Baystate Health recently received a $1 million grant from TD Bank to further the health system’s commitment to the communities it serves by funding an innovative new mobile health clinic called the TD Bank – Baystate Health Bus, which will deliver preventive care to people in urban and rural communities who are not receiving services due to financial and transportation barriers, including a shortage of providers in their neighborhoods. As a mobile medical unit, the bus will be staffed by a multi-disciplinary healthcare team to bring health screenings, early detection, and referrals for needed treatment or other services directly to at-risk individuals.

At the announcement, from left: Mark Keroack, president and CEO, Baystate Health; Rebecca Blanchard, senior director of Education, Baystate Health; Steve Webb, regional vice president, TD Bank; Dr. Kevin Hinchey, chief education officer, Baystate Health; Christina Cronin, philanthropy officer, Baystate Foundation; and Scott Berg, executive director, Baystate Health Foundation

Keroack talks about the importance of the health bus

 


Going Above and Beyond

Polish National Credit Union (PNCU) has made a $10,000 donation to the Chicopee Police Department, to be used to purchase an aerial drone for public safety. Drones have become a critical tool for first responders, allowing for additional capabilities for search and rescue, surveillance, crash reconstruction, and other tasks.

Pictured, from left: PNCU board members John Murphy and Stephen Burkott with Chicopee Police Chief William Jebb.

 


 

STEM Center at STCC

On Dec. 11, Springfield Technical Community College (STCC) officially opened its STEM Center, featuring resources and services to assist students studying science, technology, engineering, and mathematics. Students who visit the facility can use a computer lab and study lounge and take advantage of other services, including exam proctoring, career exploration, and class support. In addition, the center features collaborative spaces for group study, tutoring, supplemental instruction, and group meetings.

Pictured: faculty and staff join STCC President John Cook, right, at the grand opening of the STEM Center at STCC. Barbara Washburn, interim dean of the School of STEM, second from right, cuts the ribbon with Vice President of Academic Affairs Geraldine de Berly.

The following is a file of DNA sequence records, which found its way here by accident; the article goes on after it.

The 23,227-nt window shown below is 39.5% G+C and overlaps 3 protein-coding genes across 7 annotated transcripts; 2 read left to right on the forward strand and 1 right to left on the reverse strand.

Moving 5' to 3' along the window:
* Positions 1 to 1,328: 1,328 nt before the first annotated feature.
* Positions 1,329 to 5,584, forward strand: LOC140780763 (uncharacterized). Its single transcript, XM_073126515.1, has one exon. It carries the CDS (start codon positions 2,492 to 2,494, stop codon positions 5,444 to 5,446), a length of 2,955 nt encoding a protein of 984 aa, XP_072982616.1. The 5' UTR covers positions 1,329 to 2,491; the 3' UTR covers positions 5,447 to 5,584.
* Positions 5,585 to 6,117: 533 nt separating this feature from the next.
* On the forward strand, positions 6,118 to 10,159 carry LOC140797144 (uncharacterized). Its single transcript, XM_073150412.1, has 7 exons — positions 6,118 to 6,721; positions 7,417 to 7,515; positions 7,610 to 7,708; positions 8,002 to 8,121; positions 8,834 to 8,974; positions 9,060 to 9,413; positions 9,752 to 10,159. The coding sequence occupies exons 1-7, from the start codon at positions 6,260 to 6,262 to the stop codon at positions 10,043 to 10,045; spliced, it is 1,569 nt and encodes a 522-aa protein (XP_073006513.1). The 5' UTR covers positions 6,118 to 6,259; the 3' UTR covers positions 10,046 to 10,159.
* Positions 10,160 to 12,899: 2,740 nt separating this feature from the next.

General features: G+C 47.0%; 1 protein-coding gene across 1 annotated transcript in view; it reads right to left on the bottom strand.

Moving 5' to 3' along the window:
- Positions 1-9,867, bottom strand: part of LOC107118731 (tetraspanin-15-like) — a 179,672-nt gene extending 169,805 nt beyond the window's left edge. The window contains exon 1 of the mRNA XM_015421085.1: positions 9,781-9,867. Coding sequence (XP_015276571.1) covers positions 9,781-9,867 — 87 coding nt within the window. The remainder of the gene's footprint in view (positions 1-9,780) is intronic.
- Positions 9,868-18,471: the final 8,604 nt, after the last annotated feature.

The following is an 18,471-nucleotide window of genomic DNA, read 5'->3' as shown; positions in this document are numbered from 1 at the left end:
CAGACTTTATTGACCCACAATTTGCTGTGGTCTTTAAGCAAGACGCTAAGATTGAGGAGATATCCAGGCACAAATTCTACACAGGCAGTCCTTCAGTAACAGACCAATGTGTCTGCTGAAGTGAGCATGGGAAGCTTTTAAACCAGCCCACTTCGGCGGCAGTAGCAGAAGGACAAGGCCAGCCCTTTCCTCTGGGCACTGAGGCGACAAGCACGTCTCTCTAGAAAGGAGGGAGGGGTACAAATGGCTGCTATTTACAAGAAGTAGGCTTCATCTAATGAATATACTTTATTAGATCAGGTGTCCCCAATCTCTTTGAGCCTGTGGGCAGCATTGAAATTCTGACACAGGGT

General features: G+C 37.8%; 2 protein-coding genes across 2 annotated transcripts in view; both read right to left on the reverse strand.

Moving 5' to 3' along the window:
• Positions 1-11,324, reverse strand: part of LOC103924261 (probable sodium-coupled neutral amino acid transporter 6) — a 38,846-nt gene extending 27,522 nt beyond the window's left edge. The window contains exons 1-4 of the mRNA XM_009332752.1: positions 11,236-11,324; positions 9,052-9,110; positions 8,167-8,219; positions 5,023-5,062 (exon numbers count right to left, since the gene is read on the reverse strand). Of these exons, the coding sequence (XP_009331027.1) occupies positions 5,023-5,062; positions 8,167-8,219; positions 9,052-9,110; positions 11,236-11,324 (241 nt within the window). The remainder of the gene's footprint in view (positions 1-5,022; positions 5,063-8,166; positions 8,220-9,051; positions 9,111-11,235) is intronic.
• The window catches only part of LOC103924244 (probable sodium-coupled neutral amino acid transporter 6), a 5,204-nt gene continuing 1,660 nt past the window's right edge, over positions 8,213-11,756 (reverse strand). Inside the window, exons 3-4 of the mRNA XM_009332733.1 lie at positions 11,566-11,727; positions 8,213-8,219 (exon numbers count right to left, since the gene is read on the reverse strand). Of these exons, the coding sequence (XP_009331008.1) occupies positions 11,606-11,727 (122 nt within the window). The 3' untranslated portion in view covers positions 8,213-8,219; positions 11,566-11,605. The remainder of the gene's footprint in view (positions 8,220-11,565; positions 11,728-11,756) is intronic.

Helping Students Thrive

A reception on Dec. 10 acknowledged a $50,000 donation from PeoplesBank to Holyoke Community College’s (HCC) Thrive Center, which assists students as they negotiate the complex bureaucracies associated with myriad issues, such as health insurance, food, housing and utility assistance, and credit repair. The money will be used to establish a dedicated fund for Thrive managed by the HCC Foundation, the college’s nonprofit fundraising corporation.

Pictured, from left: Thomas Senecal, president and CEO, PeoplesBank; HCC President Christina Royal; HCC student Christopher Royster; and Amanda Sbriscia, executive director, HCC Foundation.

 


 

Third Party Lender of the Year

Florence Bank was recently recognized by the U.S. Small Business Administration (SBA) as the Western Massachusetts Third Party Lender of the Year for loans the bank administers to small businesses in the area. Third-party loans, called SBA 504 loans, are offered by the bank in collaboration with certified development corporations such as Granite State Development Corp., Bay Colony Development Corp., and BDC Capital/CDC New England.

Pictured, from left:  Peter Kontakos, office deputy district director, SBA Massachusetts; Erin Couture and Michael Davey, Florence Bank vice presidents in Commercial Lending; Robert Nelson, office district director, SBA Massachusetts; and Ili Spahiu, assistant district director for Lender Relations, SBA Massachusetts.

 

 

 

Agenda

Women of Impact

Dec. 5: BusinessWest will present its second annual Woman of Impact Luncheon on on Dec. 4 from 11 a.m. to 1:45 p.m. at Sheraton Springfield. The keynote speaker will be Lisa Tanzer, president of Life Is Good. The 2019 Women of Impact honorees were profiled in the Oct. 28 issue of BusinessWest and HERE. The event has been sold out. The Women of Impact program is sponsored by Country Bank and TommyCar Auto Group (presenting sponsors), Comcast Business and Granite State Developing (supporting sponsors), New Valley Bank & Trust (speaker sponsor), and WWLP 22 News/CW Springfield (media sponsor).

Pinups for Pitbulls Fundraising Party

Dec. 7: The Massachusetts chapter of Pinups for Pitbulls, an international not-for-profit organization, announced an upcoming fundraising event to be held from 5:30 to 8 p.m. at Abandoned Building Brewery in Easthampton. The “Calendars, Cheers & Beer” party will feature an opportunity for guests to have their 2020 calendar autographed by calendar model and South Hadley native Bryn Nowell. The event will also feature a dogs-and-Santa photo shoot, provided by Julie Ann Blonaisz Photography, along with raffles and merchandise sales. Pinups for Pitbulls — an organization that aims to do away with breed-specific legislation, among other goals — has published its annual fundraising calendar for the past 15 years. The calendar release party is free to attend, and guests should be age 21 and older. There is a $10 suggested donation for dog photos with Santa.

Starting Gate Holiday Party

Dec. 14: The Starting Gate at GreatHorse will host a holiday party — including decorations, music, and menu — for any company or group that wants to take part. Attendees can enjoy dinner and dance the night away with staff, co-workers, family, and friends — an ideal option for small businesses. The Clark Eno Orchestra will be playing today’s hits and rock and pop songs from the ’70s, ’80s, ’90s, and beyond, plus big band, swing, and Motown. The event is open to the public for $95 per person. A cash bar will be available. For reservations, call (413) 566-5158.

Women’s Leadership Conference